Sen. Chapin Rose, a Mahomet Republican, said when fully implemented, the wage increase would represent a 17 percent cut to the general revenue fund for Eastern Illinois University, and a 12 percent cost for University of Illinois systemwide, with a $57 million effect on the Champaign-Urbana campus alone.
But Pritzker said during his news conference that higher wages for people in college towns increases economic activity, and Lightford said universities are in poor financial situations as a residual effect of a budget impasse presided over by Republican Gov. Bruce Rauner.
Sen. Dale Fowler, a Harrisburg Republican, said he surveyed about 15 companies from his district and invariably heard three words: “layoffs, closures and cutbacks.”
Sen. Dale Righter, a Mattoon Republican, said he feared businesses in his district would move across state lines to Indiana, which has a lower minimum wage than Illinois’ current one.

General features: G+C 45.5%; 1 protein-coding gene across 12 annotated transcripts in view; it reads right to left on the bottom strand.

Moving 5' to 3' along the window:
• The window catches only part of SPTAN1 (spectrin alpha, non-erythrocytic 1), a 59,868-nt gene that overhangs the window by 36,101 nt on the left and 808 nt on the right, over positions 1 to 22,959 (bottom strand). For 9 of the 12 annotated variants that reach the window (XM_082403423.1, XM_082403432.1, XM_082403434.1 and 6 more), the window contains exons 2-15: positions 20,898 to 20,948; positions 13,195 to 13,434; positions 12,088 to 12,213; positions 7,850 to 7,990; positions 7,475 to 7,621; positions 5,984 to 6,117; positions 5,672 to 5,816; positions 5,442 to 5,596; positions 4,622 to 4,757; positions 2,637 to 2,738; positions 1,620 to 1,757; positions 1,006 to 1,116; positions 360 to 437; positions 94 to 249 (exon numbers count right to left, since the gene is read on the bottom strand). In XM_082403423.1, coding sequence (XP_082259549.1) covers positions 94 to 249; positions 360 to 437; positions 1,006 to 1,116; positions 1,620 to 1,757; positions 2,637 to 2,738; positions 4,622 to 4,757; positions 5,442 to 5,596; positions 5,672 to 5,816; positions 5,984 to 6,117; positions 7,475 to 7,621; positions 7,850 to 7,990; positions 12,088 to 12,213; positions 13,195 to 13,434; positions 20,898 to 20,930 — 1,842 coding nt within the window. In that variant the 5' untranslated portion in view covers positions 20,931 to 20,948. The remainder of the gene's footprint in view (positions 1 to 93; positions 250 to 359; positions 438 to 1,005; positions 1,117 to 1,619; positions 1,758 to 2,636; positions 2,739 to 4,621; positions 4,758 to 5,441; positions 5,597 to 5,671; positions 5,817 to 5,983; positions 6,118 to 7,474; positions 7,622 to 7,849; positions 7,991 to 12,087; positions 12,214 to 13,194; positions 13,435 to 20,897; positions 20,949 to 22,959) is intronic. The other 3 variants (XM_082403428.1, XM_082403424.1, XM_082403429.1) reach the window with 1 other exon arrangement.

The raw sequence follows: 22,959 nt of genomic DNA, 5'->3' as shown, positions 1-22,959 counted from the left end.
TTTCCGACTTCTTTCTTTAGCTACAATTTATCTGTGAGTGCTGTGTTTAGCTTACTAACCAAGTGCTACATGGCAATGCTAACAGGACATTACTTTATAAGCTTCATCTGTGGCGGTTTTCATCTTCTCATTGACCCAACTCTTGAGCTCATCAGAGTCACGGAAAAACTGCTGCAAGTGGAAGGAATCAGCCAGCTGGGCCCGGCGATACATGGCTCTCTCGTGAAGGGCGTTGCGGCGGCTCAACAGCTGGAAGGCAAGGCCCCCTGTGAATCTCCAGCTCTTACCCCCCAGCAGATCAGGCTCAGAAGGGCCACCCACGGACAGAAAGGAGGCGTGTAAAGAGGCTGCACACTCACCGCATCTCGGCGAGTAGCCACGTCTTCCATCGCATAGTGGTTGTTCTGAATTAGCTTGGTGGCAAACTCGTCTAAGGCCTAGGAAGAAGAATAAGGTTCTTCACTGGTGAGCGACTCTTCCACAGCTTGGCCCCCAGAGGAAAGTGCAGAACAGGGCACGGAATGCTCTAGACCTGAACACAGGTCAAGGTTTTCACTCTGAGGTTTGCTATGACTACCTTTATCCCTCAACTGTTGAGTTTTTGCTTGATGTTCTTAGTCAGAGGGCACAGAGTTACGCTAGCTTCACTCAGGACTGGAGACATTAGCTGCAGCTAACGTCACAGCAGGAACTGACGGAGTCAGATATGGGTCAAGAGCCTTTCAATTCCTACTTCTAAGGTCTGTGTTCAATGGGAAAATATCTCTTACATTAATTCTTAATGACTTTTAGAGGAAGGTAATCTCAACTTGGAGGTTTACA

Rose said several school districts in his district said they would have to cut employees or aids or pass expenses on to families with raised fees.
“If people think this is going to be, somehow, magic beans for central Illinois, it’s not,” he said. “There’s going to be real repercussions.”
A ‘moral issue’
Democratic senators, including Toi Hutchinson of Olympia Fields, said the vote was a moral one and $8.25 is a poverty wage.
“In 2019, if you have ever said nobody that works full time should ever live in poverty, today is your day to do something about it. Don’t tell me what you believe in. Show me,” she said.
Lightford, who has sponsored four minimum wage bills since 2010, painted the vote as a moral one too, while emphasizing that business interests were part of conversations throughout.